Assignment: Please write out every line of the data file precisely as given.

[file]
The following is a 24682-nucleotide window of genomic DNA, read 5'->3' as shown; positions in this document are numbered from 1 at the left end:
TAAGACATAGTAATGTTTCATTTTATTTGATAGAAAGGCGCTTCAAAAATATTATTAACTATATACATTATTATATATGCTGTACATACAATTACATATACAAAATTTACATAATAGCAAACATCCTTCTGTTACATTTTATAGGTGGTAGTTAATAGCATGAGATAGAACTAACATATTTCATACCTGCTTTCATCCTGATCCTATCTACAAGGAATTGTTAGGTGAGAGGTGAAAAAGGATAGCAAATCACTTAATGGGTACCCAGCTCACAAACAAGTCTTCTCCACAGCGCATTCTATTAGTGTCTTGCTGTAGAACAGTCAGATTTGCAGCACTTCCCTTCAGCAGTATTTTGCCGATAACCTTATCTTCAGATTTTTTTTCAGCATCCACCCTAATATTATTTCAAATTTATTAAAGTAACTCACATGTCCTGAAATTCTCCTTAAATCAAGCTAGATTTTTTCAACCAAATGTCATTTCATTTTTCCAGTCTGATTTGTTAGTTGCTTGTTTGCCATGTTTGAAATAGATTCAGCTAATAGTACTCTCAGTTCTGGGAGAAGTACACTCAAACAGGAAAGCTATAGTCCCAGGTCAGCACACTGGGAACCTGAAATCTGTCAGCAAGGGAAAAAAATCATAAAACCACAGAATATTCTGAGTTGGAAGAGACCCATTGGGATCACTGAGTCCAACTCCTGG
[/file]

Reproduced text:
The following is a 24682-nucleotide window of genomic DNA, read 5'->3' as shown; positions in this document are numbered from 1 at the left end:
TAAGACATAGTAATGTTTCATTTTATTTGATAGAAAGGCGCTTCAAAAATATTATTAACTATATACATTATTATATATGCTGTACATACAATTACATATACAAAATTTACATAATAGCAAACATCCTTCTGTTACATTTTATAGGTGGTAGTTAATAGCATGAGATAGAACTAACATATTTCATACCTGCTTTCATCCTGATCCTATCTACAAGGAATTGTTAGGTGAGAGGTGAAAAAGGATAGCAAATCACTTAATGGGTACCCAGCTCACAAACAAGTCTTCTCCACAGCGCATTCTATTAGTGTCTTGCTGTAGAACAGTCAGATTTGCAGCACTTCCCTTCAGCAGTATTTTGCCGATAACCTTATCTTCAGATTTTTTTTCAGCATCCACCCTAATATTATTTCAAATTTATTAAAGTAACTCACATGTCCTGAAATTCTCCTTAAATCAAGCTAGATTTTTTCAACCAAATGTCATTTCATTTTTCCAGTCTGATTTGTTAGTTGCTTGTTTGCCATGTTTGAAATAGATTCAGCTAATAGTACTCTCAGTTCTGGGAGAAGTACACTCAAACAGGAAAGCTATAGTCCCAGGTCAGCACACTGGGAACCTGAAATCTGTCAGCAAGGGAAAAAAATCATAAAACCACAGAATATTCTGAGTTGGAAGAGACCCATTGGGATCACTGAGTCCAACTCCTGG